Nicola Vaccaj was a contemporary of Rossini and composer of numerous operas of which only his 1825 work Giulietta e Romeo survives. It was produced and recorded at the Festivale della Valle d’Itria in 2018 on the outdoor stage of the Palazzo Ducale in Martina Franca. Giulietta e Romeo, like Bellini’s work on the same subject, is based on earlier material rather than the Shakespeare play and it’s quite different apart from the basic faked death and dual suicide at the end. Here we are less concerned with two young lovers. There’s more broad-scale political stuff. Romeo commands the Ghibelline army that is besieging the Guelfs (including the Capulets) in Verona. He has already killed Giulietta’s brother in battle and the lovers have known each other for some time. So Romeo is rather more than a boy though still sung by a mezzo. The themes are more about bereavement and revenge than young love. The conflict is more than a quarrel between two urban dynasties.
One thing the Donizetti Festival in Bergamo is noted for is unarthing Donizetti rarities. The 2016 edition was Rosmonda d’Inghilterra; a dramatically rather slight piece based on the story of Henry II’s mistress, generally known as “The Fair Rosamund”. In the opera version Rosmonda is locked up in a tower by her lover Edegardo who has promised to marry her except he’s really Henry II (Enrico) and Leonora (Eleanor of Aquitaine) is going to have something to say about that. Complicating matters; Enrico’s page Arturo is in love with Rosmonda and her dad, Clifford, is the king’s principal counsellor and not at all happy about his daughter carrying on with a married man. Clifford’s plan to save the family’s honour is to have Arturo take Rosmonda off to Aquitaine and marry her. Rosmonda’s is to retire to a convent (as, apparently, the historical Rosamund did) . Enrico’s is to divorce Leonora (given Enrico’s problems with the church this seems highly implausible but, hey, bel canto) and make Rosmonda his queen. Leonora isn’t having any of this and shows up at the tower and kills Rosmonda. Finito. Along the way there’s lots of very workmanlike Donizetti music which sounds pretty much like most Donizetti operas.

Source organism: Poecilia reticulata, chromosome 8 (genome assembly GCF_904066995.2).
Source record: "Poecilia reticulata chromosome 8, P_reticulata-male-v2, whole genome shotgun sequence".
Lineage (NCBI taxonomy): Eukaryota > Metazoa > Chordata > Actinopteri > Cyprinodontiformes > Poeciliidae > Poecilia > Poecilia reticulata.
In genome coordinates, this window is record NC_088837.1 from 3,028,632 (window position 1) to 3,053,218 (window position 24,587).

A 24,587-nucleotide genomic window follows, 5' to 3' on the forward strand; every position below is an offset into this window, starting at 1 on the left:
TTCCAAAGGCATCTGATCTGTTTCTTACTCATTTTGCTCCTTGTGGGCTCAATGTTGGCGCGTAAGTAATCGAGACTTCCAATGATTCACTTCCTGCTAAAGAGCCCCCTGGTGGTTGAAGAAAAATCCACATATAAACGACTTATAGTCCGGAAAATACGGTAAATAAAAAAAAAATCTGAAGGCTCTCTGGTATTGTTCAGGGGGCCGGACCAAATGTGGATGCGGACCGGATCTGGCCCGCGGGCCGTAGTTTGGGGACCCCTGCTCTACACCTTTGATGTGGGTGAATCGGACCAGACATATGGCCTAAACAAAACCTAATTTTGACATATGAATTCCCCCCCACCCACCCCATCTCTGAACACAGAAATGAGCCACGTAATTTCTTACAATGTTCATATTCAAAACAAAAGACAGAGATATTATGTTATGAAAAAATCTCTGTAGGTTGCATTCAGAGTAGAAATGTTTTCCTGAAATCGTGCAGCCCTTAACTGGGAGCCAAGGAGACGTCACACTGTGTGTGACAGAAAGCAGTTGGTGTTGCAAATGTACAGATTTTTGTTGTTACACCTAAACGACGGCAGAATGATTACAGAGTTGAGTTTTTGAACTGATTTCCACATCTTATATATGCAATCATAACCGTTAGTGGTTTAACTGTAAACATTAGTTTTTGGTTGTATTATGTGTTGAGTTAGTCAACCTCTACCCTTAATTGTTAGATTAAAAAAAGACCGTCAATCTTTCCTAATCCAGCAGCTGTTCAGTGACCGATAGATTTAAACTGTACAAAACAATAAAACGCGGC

Rossini’s Aureliano in Palmira is a rarity for a whole host of reasons. There’s no definitive edition. Many of the extant scores have much easier versions of the main arias for the tenor titular character. Quite a bit of the music was reused for Il barbiere di Siviglia, often in ways that seem quite odd after hearing it in its original context. Finally, the plot is a bit thin. Not that that usually worries bel canto aficianados.